Proven Reserves Explained
But, because of the heating needed to get oil from tar sands and oil shales, and the extra effort to drill deeper and frack rocks, some of the resources will be used up recovering the rest of it, increasing the rate of use. And, we don’t really know very well what the resource is; serious investors and regulators tend to rely on the proved reserves for good reasons.
You may also recall from earlier in the course that peak whale oil production from the US fleet was followed almost immediately by a tripling of the cost, even though oil production continued at fairly high levels during the following decades—impacts of scarcity are felt long before the resource is exhausted. People often assume that production of a resource follows a sort of bell curve, starting slow, then rising rapidly, peaking, declining and tailing off to almost nothing. If that model is accurate, then the peak—peak oil, or peak coal, or peak-whatever, occurs when half of the resource has been used. The whale-oil experience suggests that scarcity shows up and starts to restrain the economy just about then. If so, then we now may be much closer to problems from fossil-fuel shortages than we realize.
Another point worth considering is that some countries have a lot of fossil fuel, and others not much (see the "World's Proven Reserves" figure just below). And, who has fossil fuel and who uses it are not always the same. For oil, for example, for most recent years including 2016, the US was the third-largest producer, although the US was #1 by a small margin in 2015, based on data from the International Energy Agency. But, because the US is the largest user, being third in production isn’t enough, and the US is the largest importer.
Video: Where is Oil, Coal, and Gas? (1:28)
Notice that the sorts of numbers here can be “spun” in many, many ways in the public discussion. Estimates of how much we have already discovered in the ground are at least somewhat uncertain; estimates of how much is in the ground that we haven’t discovered yet, or haven’t learned how to recover, are much more uncertain. Businesses and companies might have reason to report optimistic numbers, or pessimistic ones, depending on what they want to accomplish or sell or buy just now. How long the resource will last depends on how fast we burn. Should we estimate using modern rates of burning, or future ones, and if future, what will they be?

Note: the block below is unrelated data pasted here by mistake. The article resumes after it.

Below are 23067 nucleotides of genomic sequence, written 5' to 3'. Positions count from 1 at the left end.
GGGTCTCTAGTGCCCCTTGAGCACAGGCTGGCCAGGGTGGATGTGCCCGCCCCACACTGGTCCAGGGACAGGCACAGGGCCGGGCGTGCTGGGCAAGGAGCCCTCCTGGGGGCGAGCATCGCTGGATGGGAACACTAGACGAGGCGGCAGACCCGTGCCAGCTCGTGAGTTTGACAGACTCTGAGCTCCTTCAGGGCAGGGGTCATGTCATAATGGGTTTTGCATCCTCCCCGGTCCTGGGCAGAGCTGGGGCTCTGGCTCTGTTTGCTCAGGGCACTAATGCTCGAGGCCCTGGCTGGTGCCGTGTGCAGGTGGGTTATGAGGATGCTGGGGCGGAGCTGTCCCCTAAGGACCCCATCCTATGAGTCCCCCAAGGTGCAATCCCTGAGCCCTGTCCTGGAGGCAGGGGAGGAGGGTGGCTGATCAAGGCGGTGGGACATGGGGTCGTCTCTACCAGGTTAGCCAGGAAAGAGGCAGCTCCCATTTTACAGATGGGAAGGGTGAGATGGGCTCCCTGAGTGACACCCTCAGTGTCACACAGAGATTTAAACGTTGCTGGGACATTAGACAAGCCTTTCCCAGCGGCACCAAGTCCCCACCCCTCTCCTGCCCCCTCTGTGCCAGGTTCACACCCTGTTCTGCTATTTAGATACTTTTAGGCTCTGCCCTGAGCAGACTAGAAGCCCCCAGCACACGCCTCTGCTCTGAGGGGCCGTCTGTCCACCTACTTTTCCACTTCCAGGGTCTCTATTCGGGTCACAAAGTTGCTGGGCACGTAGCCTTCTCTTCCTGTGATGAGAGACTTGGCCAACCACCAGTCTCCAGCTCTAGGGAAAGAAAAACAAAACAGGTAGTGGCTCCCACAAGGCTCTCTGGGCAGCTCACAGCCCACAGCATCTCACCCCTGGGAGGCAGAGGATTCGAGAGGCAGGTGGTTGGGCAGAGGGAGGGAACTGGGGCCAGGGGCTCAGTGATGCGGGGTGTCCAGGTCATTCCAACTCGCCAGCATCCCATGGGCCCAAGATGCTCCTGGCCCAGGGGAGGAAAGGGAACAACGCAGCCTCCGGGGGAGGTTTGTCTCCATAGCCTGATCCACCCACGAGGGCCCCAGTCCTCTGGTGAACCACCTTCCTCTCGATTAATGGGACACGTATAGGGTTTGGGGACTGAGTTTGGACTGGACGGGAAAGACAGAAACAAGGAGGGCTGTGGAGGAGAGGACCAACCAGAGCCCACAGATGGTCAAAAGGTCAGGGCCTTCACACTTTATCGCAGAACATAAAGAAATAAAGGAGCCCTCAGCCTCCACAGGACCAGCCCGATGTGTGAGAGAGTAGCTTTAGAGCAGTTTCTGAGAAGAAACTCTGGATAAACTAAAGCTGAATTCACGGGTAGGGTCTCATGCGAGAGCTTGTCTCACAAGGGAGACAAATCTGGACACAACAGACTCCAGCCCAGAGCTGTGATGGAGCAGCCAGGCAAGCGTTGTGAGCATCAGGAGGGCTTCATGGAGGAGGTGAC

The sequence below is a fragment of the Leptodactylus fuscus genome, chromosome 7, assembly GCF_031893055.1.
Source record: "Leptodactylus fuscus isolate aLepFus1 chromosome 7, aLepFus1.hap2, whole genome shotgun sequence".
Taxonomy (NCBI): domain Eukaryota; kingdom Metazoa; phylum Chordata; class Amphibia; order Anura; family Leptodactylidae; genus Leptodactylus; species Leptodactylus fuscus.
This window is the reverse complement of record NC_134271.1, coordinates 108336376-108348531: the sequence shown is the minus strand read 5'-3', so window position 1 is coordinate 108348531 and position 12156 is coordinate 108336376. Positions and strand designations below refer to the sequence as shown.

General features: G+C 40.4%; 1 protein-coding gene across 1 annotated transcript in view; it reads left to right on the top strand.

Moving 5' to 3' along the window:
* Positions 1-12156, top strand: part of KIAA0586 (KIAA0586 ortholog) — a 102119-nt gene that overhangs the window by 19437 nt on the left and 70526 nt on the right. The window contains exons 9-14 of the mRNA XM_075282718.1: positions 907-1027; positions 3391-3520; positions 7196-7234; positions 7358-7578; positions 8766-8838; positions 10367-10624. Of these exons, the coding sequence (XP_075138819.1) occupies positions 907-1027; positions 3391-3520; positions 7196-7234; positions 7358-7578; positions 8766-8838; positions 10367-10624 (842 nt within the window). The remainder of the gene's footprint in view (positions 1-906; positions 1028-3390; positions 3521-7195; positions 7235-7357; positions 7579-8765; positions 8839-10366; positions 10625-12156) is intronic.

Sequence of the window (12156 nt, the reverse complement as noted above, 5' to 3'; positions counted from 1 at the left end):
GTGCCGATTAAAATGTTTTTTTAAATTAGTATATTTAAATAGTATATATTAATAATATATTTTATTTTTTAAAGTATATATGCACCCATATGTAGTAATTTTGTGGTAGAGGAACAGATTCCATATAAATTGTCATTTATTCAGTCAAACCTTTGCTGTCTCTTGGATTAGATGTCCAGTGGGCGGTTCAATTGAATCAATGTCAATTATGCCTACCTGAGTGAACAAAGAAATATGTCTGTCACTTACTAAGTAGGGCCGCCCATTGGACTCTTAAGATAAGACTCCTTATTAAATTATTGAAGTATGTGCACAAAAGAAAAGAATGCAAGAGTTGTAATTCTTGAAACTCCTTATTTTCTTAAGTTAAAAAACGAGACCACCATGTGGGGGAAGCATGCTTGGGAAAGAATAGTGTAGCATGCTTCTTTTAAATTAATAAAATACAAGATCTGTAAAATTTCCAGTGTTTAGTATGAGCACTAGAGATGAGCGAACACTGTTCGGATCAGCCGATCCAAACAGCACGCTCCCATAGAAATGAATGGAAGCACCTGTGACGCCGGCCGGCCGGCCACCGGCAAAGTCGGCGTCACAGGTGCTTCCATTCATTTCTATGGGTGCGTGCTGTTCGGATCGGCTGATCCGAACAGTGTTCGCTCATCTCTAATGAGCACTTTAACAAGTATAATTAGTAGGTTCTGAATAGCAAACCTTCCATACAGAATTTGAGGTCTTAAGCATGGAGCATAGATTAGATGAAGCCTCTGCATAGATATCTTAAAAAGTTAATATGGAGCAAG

The rise of gas and oil fracking in the US has led to a rapid increase in reserves. You may hear people talking about a century of gas, although others use numbers as small as 25 years for the US reserve. But, at the start of fracking, gas was only about ¼ of the US energy use, so relying on gas as our main fuel could bump the low-end estimates down to only about 6 years. You could find some justification for bragging about a century or more of gas or warning that we may run out in a decade or less, by carefully choosing which estimates to adopt and how to use them. The module is to be very careful about the first numbers you hear, and think and compare before using a number to make decisions on, say, where to invest your retirement fund! (This applies to what you see in this class, too; no one can give you the absolute truth on this topic!)